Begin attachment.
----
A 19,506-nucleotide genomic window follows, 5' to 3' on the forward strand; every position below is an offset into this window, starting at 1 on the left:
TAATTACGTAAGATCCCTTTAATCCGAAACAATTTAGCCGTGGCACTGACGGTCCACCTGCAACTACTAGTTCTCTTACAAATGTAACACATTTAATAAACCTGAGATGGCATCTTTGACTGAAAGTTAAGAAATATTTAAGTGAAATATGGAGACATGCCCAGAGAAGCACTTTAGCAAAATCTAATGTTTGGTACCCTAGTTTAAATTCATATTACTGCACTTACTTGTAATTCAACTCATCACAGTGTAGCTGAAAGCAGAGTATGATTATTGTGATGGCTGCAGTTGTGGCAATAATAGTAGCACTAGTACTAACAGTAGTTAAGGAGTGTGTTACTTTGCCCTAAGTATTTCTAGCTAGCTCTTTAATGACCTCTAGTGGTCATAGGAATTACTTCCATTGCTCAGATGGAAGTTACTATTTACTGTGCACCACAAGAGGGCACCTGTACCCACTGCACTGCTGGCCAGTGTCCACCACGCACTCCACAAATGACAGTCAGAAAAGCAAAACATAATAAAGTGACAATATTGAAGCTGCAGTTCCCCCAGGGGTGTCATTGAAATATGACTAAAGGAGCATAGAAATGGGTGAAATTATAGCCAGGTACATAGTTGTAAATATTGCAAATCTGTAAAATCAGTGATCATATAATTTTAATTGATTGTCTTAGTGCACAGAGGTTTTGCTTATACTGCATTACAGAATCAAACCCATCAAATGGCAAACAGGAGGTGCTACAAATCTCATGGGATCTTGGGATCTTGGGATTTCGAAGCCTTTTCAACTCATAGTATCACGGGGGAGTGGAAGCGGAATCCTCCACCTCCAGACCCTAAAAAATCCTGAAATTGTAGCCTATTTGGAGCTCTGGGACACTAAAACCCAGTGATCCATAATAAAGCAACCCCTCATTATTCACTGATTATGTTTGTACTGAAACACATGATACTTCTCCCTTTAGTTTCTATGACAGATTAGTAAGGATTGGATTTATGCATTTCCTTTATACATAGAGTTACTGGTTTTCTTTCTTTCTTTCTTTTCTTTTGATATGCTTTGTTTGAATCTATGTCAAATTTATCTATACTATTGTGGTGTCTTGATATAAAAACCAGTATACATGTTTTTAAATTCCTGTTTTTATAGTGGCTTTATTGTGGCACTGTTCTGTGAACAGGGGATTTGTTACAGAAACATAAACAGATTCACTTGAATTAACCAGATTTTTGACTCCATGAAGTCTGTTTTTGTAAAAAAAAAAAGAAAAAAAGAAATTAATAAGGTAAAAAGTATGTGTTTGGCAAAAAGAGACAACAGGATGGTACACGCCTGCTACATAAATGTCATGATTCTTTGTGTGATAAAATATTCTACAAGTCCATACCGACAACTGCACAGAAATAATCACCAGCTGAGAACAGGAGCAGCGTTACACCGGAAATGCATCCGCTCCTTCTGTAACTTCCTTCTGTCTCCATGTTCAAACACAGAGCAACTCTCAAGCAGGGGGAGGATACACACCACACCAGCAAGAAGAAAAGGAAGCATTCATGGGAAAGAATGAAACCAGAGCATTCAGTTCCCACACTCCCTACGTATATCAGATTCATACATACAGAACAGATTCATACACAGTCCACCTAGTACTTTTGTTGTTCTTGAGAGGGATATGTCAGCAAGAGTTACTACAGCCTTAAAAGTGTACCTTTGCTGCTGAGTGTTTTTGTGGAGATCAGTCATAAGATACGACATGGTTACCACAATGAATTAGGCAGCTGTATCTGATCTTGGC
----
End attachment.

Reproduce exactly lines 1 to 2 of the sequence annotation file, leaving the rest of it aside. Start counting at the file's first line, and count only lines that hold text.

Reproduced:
A 19,506-nucleotide genomic window follows, 5' to 3' on the forward strand; every position below is an offset into this window, starting at 1 on the left:
TAATTACGTAAGATCCCTTTAATCCGAAACAATTTAGCCGTGGCACTGACGGTCCACCTGCAACTACTAGTTCTCTTACAAATGTAACACATTTAATAAACCTGAGATGGCATCTTTGACTGAAAGTTAAGAAATATTTAAGTGAAATATGGAGACATGCCCAGAGAAGCACTTTAGCAAAATCTAATGTTTGGTACCCTAGTTTAAATTCATATTACTGCACTTACTTGTAATTCAACTCATCACAGTGTAGCTGAAAGCAGAGTATGATTATTGTGATGGCTGCAGTTGTGGCAATAATAGTAGCACTAGTACTAACAGTAGTTAAGGAGTGTGTTACTTTGCCCTAAGTATTTCTAGCTAGCTCTTTAATGACCTCTAGTGGTCATAGGAATTACTTCCATTGCTCAGATGGAAGTTACTATTTACTGTGCACCACAAGAGGGCACCTGTACCCACTGCACTGCTGGCCAGTGTCCACCACGCACTCCACAAATGACAGTCAGAAAAGCAAAACATAATAAAGTGACAATATTGAAGCTGCAGTTCCCCCAGGGGTGTCATTGAAATATGACTAAAGGAGCATAGAAATGGGTGAAATTATAGCCAGGTACATAGTTGTAAATATTGCAAATCTGTAAAATCAGTGATCATATAATTTTAATTGATTGTCTTAGTGCACAGAGGTTTTGCTTATACTGCATTACAGAATCAAACCCATCAAATGGCAAACAGGAGGTGCTACAAATCTCATGGGATCTTGGGATCTTGGGATTTCGAAGCCTTTTCAACTCATAGTATCACGGGGGAGTGGAAGCGGAATCCTCCACCTCCAGACCCTAAAAAATCCTGAAATTGTAGCCTATTTGGAGCTCTGGGACACTAAAACCCAGTGATCCATAATAAAGCAACCCCTCATTATTCACTGATTATGTTTGTACTGAAACACATGATACTTCTCCCTTTAGTTTCTATGACAGATTAGTAAGGATTGGATTTATGCATTTCCTTTATACATAGAGTTACTGGTTTTCTTTCTTTCTTTCTTTTCTTTTGATATGCTTTGTTTGAATCTATGTCAAATTTATCTATACTATTGTGGTGTCTTGATATAAAAACCAGTATACATGTTTTTAAATTCCTGTTTTTATAGTGGCTTTATTGTGGCACTGTTCTGTGAACAGGGGATTTGTTACAGAAACATAAACAGATTCACTTGAATTAACCAGATTTTTGACTCCATGAAGTCTGTTTTTGTAAAAAAAAAAAGAAAAAAAGAAATTAATAAGGTAAAAAGTATGTGTTTGGCAAAAAGAGACAACAGGATGGTACACGCCTGCTACATAAATGTCATGATTCTTTGTGTGATAAAATATTCTACAAGTCCATACCGACAACTGCACAGAAATAATCACCAGCTGAGAACAGGAGCAGCGTTACACCGGAAATGCATCCGCTCCTTCTGTAACTTCCTTCTGTCTCCATGTTCAAACACAGAGCAACTCTCAAGCAGGGGGAGGATACACACCACACCAGCAAGAAGAAAAGGAAGCATTCATGGGAAAGAATGAAACCAGAGCATTCAGTTCCCACACTCCCTACGTATATCAGATTCATACATACAGAACAGATTCATACACAGTCCACCTAGTACTTTTGTTGTTCTTGAGAGGGATATGTCAGCAAGAGTTACTACAGCCTTAAAAGTGTACCTTTGCTGCTGAGTGTTTTTGTGGAGATCAGTCATAAGATACGACATGGTTACCACAATGAATTAGGCAGCTGTATCTGATCTTGGC